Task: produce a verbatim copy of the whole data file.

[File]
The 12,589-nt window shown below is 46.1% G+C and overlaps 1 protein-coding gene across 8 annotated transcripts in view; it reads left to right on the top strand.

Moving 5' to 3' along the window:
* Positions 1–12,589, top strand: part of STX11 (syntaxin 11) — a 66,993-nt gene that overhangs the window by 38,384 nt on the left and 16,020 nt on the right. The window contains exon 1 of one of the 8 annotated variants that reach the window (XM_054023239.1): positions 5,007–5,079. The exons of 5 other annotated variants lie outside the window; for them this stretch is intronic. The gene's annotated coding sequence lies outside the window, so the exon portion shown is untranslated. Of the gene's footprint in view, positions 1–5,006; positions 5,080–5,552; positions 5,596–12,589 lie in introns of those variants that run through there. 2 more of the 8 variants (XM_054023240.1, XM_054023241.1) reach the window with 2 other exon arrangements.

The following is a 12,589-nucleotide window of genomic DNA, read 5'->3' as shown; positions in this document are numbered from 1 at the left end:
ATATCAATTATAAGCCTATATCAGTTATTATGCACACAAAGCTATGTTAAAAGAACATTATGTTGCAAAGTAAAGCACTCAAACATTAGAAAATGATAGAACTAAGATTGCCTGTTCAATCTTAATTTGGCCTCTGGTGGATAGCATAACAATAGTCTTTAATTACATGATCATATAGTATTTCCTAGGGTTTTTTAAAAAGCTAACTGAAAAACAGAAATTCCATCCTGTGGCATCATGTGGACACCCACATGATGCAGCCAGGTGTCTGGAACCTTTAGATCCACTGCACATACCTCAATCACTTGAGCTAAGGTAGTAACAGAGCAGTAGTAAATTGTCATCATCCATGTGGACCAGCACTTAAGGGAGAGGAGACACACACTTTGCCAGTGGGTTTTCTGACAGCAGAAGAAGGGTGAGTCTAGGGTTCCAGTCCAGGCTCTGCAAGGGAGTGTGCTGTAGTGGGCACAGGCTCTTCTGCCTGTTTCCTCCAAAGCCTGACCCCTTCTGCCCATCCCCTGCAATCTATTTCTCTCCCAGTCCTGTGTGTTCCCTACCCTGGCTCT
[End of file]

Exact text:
The 12,589-nt window shown below is 46.1% G+C and overlaps 1 protein-coding gene across 8 annotated transcripts in view; it reads left to right on the top strand.

Moving 5' to 3' along the window:
* Positions 1–12,589, top strand: part of STX11 (syntaxin 11) — a 66,993-nt gene that overhangs the window by 38,384 nt on the left and 16,020 nt on the right. The window contains exon 1 of one of the 8 annotated variants that reach the window (XM_054023239.1): positions 5,007–5,079. The exons of 5 other annotated variants lie outside the window; for them this stretch is intronic. The gene's annotated coding sequence lies outside the window, so the exon portion shown is untranslated. Of the gene's footprint in view, positions 1–5,006; positions 5,080–5,552; positions 5,596–12,589 lie in introns of those variants that run through there. 2 more of the 8 variants (XM_054023240.1, XM_054023241.1) reach the window with 2 other exon arrangements.

The following is a 12,589-nucleotide window of genomic DNA, read 5'->3' as shown; positions in this document are numbered from 1 at the left end:
ATATCAATTATAAGCCTATATCAGTTATTATGCACACAAAGCTATGTTAAAAGAACATTATGTTGCAAAGTAAAGCACTCAAACATTAGAAAATGATAGAACTAAGATTGCCTGTTCAATCTTAATTTGGCCTCTGGTGGATAGCATAACAATAGTCTTTAATTACATGATCATATAGTATTTCCTAGGGTTTTTTAAAAAGCTAACTGAAAAACAGAAATTCCATCCTGTGGCATCATGTGGACACCCACATGATGCAGCCAGGTGTCTGGAACCTTTAGATCCACTGCACATACCTCAATCACTTGAGCTAAGGTAGTAACAGAGCAGTAGTAAATTGTCATCATCCATGTGGACCAGCACTTAAGGGAGAGGAGACACACACTTTGCCAGTGGGTTTTCTGACAGCAGAAGAAGGGTGAGTCTAGGGTTCCAGTCCAGGCTCTGCAAGGGAGTGTGCTGTAGTGGGCACAGGCTCTTCTGCCTGTTTCCTCCAAAGCCTGACCCCTTCTGCCCATCCCCTGCAATCTATTTCTCTCCCAGTCCTGTGTGTTCCCTACCCTGGCTCT